There are many ways to write Japanese words.
The standard way it to use characters borrowed from Chinese called kanji.
Kyoto, for example, is written 京都.
Popular publications limit themselves to about 2000 of these characters, but there are thousands more, and many are used in names and place names, to say nothing technical and scholarly language.
A second way to write is hiragana. Hiragana is a set of about 70 phonetic characters, used to write the inflections of verbs and adjectives, mark grammatical and syntactical relationships. Hiragana are often used in place of kanji, as in children's books and numerous other circumstances where the writer supposes the reader may not be able to read the kanji.
This is Kyoto in hiragana: きょうと
A third system for writing in Japanese is called katakana. Katakana is similar to hiragana, but has different historical roots, and has different modern usage. It is the primary way that foreign words are rendered into Japanese. It is also used to give emphasis, in much the same was as italics are used in other languages. (The company that made that Japanese car that you or your friend drives, for example, likely has its name on its letterhead written in Katakana.
This is Kyoto written in katakana: キョウト
Or it may be written like this: キョート
The last system is the roman alphabet, called romaji. Romaji uses the Latin alphabet to render Japanese. The Japanese themselves use a slightly different system for doing this than most non-Japanese. I use the Japanese system when I type Japanese characters using my English keyboard, but when I want to suggest correct pronunciation to my fellow Anglophones, I use the system developed by the 19th century missionary and lexicographer James Curtis Hepburn.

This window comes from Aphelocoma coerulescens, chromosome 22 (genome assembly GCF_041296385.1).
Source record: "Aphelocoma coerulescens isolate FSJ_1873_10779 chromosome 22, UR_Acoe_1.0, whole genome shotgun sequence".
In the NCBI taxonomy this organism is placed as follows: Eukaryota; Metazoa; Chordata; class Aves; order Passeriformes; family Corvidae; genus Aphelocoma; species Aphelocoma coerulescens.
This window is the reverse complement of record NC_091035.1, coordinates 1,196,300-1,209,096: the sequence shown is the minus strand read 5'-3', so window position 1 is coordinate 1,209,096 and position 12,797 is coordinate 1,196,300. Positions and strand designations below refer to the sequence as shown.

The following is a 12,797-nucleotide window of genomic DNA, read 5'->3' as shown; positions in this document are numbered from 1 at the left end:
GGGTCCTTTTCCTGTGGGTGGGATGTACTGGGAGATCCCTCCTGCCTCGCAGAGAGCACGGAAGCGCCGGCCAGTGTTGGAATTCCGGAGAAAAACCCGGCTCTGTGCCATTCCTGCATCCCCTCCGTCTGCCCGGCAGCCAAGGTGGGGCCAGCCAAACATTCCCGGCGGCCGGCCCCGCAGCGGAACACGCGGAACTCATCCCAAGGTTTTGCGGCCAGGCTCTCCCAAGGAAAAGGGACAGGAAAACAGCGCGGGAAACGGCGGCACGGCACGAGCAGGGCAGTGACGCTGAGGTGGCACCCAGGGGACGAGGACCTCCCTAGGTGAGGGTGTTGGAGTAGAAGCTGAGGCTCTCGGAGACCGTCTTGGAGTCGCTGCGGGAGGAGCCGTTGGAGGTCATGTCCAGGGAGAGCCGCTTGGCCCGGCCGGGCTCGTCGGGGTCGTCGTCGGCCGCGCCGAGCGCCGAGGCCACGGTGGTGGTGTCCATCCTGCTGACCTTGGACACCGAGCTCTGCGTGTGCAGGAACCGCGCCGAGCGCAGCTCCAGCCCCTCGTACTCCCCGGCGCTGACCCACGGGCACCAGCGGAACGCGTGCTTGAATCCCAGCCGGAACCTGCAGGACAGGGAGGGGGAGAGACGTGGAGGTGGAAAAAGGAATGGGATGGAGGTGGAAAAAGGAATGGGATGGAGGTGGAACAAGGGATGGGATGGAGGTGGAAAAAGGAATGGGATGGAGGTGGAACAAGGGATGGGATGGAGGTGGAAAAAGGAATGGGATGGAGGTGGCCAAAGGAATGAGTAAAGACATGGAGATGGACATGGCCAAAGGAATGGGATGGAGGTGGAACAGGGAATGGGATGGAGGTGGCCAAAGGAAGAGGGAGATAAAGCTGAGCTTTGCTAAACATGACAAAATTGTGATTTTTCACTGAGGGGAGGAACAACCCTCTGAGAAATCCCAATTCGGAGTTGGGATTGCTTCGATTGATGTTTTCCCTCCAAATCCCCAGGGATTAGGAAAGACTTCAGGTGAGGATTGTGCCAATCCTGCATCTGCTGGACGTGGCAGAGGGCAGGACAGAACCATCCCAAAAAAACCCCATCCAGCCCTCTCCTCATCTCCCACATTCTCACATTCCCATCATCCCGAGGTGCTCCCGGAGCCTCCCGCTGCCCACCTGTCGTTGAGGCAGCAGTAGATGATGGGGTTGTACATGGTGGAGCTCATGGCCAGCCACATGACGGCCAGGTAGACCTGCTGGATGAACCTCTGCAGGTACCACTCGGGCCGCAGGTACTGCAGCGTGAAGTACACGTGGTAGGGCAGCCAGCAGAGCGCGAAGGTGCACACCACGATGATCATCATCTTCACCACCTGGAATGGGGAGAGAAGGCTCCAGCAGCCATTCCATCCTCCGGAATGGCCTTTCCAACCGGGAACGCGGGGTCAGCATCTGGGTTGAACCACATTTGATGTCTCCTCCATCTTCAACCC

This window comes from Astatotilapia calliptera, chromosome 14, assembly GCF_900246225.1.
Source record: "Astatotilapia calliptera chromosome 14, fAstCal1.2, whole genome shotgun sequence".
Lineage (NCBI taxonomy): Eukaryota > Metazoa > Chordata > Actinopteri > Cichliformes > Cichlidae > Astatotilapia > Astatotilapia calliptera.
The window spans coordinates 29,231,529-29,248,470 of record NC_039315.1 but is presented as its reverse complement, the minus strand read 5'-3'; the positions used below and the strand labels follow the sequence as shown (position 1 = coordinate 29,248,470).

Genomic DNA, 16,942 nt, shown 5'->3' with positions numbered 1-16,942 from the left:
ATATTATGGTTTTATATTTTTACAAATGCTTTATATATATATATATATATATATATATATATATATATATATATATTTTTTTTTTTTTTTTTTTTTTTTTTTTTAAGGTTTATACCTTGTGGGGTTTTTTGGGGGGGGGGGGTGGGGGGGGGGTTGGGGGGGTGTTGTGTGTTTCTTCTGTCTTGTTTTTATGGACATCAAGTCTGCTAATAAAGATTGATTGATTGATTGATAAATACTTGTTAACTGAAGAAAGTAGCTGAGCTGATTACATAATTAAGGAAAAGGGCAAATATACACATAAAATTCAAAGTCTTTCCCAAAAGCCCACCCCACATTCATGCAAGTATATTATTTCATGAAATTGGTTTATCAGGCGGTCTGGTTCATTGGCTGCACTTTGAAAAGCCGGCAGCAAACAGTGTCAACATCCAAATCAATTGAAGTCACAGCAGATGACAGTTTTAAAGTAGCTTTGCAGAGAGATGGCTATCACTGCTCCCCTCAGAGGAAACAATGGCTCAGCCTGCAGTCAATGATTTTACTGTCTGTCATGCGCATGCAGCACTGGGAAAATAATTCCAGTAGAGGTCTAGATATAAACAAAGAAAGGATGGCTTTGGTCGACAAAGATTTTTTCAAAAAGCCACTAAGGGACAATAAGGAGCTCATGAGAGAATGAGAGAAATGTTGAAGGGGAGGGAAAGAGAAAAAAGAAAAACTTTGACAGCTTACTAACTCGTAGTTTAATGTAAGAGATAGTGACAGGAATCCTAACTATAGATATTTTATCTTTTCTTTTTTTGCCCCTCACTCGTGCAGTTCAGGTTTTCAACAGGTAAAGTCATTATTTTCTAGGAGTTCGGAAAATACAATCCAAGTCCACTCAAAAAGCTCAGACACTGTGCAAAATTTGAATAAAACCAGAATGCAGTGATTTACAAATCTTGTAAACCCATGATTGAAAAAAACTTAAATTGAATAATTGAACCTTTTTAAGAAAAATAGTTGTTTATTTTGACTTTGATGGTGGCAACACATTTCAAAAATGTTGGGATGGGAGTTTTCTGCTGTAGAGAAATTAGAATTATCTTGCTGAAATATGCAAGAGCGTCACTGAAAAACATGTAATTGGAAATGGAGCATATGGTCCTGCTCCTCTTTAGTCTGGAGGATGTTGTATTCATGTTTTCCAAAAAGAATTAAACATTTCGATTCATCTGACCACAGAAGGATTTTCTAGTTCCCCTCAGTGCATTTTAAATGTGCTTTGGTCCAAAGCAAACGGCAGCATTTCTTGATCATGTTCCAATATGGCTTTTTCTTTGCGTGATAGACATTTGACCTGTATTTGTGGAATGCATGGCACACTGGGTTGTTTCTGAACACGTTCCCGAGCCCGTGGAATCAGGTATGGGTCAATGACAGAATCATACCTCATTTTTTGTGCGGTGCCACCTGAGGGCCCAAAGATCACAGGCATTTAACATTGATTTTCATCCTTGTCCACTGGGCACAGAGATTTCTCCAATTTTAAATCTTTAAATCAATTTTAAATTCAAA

Here are a few examples of differences between the romaji systems.
hiragana japanese romaji hepburn romaji approximate English sound
ち ti chi chee
ぢ di zi zee
つ tu tsu tsu
づ du zu zoo
ちゃ tya cha chaw
ちゅ tyu chu chew
ちょ tyo cho cho (rhymes with show)
し si shi (between see and she)
しゃ sya sha shaw
しゅ syu shu shoe
しょ syo sho show
I have never felt bad in using the Hepburn system in my posts about Japan. It looks weird to most Japanese, but I suppose most who read my posts will know the correct pronunciation and will be able to decipher the word.
But there is one feature of the Japanese language that I have always tried to observe, in the interest of correct spelling, and that is the use of macroned vowels to indicate "doubled" sounds.
As a non-native speaker, these doubled sounds are very difficult for me to even hear, and I must constantly consult a dictionary to make sure I am spelling correctly, just as Japanese speakers have a great deal of trouble with "l" and "r" sounds, neither of which appear in their language. (The Japanese sound is about halfway between the two.) Doubled "o" and "u" vowel sounds are represented in the Japanese system by either a double vowel or a "u" following "o" or "u" sounds, and in the Hepburn system by placing a macron over the double-sounded vowel.
hiragana japanese romaji hepburn romaji
きょうと kyouto Kyōto (3 beats)
おおさか oosaka Ōsaka (4 beats)
とうきょう toukyou Tōkyō (4 beats)
ほうりゅうじ houryuuji Hōryūji (5 beats)